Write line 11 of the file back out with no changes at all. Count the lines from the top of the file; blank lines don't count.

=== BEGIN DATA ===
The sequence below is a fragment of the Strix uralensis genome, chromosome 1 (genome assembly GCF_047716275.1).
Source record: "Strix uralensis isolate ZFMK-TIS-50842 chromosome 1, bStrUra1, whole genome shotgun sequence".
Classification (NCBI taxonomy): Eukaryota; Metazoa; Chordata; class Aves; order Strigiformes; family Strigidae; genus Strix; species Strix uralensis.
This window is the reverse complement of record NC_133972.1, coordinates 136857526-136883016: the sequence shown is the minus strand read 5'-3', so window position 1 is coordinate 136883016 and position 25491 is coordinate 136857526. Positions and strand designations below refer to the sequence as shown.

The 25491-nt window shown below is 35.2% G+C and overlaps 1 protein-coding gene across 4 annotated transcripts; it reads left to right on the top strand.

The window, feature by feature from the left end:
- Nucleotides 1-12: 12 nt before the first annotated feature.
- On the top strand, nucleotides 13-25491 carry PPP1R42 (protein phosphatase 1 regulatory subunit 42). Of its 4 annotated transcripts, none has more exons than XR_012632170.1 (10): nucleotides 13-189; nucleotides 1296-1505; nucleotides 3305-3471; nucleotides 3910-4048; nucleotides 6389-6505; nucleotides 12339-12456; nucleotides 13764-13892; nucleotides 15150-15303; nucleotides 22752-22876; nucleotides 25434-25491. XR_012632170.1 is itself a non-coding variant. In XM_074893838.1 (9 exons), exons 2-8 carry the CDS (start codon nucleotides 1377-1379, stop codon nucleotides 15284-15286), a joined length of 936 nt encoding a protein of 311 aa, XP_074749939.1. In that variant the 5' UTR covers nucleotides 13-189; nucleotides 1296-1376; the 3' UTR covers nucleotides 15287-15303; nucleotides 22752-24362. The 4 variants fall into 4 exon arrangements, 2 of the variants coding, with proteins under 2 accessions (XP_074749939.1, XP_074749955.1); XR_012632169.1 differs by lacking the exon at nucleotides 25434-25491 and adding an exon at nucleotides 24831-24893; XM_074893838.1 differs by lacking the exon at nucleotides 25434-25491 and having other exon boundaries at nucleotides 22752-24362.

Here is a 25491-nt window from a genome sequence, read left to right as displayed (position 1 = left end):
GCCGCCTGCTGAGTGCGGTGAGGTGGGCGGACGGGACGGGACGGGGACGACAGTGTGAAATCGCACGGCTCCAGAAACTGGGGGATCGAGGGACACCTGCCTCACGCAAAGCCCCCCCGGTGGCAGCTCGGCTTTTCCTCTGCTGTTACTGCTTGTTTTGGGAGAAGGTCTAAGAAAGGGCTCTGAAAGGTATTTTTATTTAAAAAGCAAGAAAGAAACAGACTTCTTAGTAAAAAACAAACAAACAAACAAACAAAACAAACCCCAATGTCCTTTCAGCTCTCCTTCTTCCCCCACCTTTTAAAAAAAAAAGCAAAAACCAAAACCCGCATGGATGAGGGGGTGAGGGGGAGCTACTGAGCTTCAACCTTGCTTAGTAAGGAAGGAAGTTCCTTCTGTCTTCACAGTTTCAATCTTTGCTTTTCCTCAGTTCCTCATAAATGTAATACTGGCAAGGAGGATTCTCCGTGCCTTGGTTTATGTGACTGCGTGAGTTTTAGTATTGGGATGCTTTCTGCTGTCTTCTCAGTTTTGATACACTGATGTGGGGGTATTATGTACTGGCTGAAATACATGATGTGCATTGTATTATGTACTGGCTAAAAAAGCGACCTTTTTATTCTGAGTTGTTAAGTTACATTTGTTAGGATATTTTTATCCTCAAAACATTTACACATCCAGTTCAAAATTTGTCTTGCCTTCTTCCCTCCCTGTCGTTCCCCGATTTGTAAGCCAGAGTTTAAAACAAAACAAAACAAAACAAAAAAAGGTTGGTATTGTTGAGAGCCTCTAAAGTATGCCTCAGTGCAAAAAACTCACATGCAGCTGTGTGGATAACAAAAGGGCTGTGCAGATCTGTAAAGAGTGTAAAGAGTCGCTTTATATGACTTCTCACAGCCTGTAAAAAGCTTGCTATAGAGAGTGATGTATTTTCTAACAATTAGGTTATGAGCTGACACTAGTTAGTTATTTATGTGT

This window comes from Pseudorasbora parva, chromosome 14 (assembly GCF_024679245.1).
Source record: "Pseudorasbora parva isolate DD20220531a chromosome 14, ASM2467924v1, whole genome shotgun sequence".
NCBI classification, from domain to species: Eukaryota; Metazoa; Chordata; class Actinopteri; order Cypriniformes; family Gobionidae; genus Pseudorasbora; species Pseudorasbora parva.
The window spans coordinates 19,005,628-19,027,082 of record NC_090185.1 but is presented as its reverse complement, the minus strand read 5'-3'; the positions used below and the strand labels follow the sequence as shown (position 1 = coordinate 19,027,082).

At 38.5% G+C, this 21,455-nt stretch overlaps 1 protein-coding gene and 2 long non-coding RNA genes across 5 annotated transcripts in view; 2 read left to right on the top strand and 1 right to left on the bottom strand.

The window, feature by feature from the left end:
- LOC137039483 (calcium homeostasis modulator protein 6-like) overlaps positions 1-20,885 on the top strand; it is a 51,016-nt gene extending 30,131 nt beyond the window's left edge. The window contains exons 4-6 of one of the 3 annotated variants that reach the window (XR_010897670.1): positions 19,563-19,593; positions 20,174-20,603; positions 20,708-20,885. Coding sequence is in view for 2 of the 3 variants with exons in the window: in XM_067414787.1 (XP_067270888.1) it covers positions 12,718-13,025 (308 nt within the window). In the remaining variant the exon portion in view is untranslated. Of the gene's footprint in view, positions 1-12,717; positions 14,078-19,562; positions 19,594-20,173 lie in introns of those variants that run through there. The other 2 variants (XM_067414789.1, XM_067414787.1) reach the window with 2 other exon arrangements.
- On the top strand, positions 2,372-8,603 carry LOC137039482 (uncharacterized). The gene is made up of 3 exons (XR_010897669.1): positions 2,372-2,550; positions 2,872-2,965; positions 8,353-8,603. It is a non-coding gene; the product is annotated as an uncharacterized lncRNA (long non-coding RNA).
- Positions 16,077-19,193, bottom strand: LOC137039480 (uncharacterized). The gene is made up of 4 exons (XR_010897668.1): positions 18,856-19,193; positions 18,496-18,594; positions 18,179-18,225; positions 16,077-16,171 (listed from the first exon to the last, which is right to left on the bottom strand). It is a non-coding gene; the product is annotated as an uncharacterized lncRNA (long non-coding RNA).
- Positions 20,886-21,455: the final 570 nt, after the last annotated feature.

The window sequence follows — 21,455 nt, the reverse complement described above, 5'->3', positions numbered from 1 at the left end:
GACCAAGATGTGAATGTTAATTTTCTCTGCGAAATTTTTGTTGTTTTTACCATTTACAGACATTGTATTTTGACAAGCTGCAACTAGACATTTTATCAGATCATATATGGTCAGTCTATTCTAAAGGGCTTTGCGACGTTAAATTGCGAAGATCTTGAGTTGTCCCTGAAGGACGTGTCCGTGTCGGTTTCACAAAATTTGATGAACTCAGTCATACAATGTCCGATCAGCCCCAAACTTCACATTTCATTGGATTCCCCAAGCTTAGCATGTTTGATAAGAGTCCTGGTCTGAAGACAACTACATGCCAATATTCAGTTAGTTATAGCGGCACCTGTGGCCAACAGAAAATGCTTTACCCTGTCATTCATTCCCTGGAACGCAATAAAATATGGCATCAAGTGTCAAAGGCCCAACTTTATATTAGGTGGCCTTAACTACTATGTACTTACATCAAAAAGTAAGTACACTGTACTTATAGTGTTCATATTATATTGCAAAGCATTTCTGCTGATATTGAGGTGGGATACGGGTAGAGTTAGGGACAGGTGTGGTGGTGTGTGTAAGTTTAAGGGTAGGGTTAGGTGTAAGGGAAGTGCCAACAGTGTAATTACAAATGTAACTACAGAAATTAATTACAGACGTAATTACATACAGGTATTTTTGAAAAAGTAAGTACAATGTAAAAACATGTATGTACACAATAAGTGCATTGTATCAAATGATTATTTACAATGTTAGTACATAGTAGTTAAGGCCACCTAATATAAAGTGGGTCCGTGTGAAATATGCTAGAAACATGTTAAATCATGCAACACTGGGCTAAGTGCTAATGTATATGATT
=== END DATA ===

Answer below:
This window comes from Pseudorasbora parva, chromosome 14 (assembly GCF_024679245.1).